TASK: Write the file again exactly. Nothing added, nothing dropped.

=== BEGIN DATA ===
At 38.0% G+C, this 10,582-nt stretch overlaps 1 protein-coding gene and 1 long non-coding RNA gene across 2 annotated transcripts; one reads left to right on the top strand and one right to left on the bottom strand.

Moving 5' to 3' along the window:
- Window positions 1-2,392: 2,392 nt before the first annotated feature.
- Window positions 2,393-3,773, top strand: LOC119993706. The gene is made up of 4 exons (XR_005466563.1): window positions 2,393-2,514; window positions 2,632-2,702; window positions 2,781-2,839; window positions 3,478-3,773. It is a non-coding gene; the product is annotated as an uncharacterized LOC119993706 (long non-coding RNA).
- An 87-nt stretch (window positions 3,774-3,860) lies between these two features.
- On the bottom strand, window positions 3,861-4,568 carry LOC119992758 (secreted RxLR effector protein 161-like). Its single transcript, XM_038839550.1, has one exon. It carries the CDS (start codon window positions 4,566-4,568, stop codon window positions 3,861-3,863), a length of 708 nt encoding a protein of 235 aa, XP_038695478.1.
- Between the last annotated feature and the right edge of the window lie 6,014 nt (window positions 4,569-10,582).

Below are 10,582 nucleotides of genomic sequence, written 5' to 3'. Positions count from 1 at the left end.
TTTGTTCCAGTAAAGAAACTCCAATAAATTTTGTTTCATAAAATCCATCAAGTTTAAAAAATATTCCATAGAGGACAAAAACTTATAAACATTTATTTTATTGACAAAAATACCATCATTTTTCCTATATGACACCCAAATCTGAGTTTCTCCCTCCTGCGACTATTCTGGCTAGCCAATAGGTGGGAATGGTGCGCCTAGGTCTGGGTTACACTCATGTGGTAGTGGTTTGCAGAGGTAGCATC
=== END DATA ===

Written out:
At 38.0% G+C, this 10,582-nt stretch overlaps 1 protein-coding gene and 1 long non-coding RNA gene across 2 annotated transcripts; one reads left to right on the top strand and one right to left on the bottom strand.

Moving 5' to 3' along the window:
- Window positions 1-2,392: 2,392 nt before the first annotated feature.
- Window positions 2,393-3,773, top strand: LOC119993706. The gene is made up of 4 exons (XR_005466563.1): window positions 2,393-2,514; window positions 2,632-2,702; window positions 2,781-2,839; window positions 3,478-3,773. It is a non-coding gene; the product is annotated as an uncharacterized LOC119993706 (long non-coding RNA).
- An 87-nt stretch (window positions 3,774-3,860) lies between these two features.
- On the bottom strand, window positions 3,861-4,568 carry LOC119992758 (secreted RxLR effector protein 161-like). Its single transcript, XM_038839550.1, has one exon. It carries the CDS (start codon window positions 4,566-4,568, stop codon window positions 3,861-3,863), a length of 708 nt encoding a protein of 235 aa, XP_038695478.1.
- Between the last annotated feature and the right edge of the window lie 6,014 nt (window positions 4,569-10,582).

Below are 10,582 nucleotides of genomic sequence, written 5' to 3'. Positions count from 1 at the left end.
TTTGTTCCAGTAAAGAAACTCCAATAAATTTTGTTTCATAAAATCCATCAAGTTTAAAAAATATTCCATAGAGGACAAAAACTTATAAACATTTATTTTATTGACAAAAATACCATCATTTTTCCTATATGACACCCAAATCTGAGTTTCTCCCTCCTGCGACTATTCTGGCTAGCCAATAGGTGGGAATGGTGCGCCTAGGTCTGGGTTACACTCATGTGGTAGTGGTTTGCAGAGGTAGCATC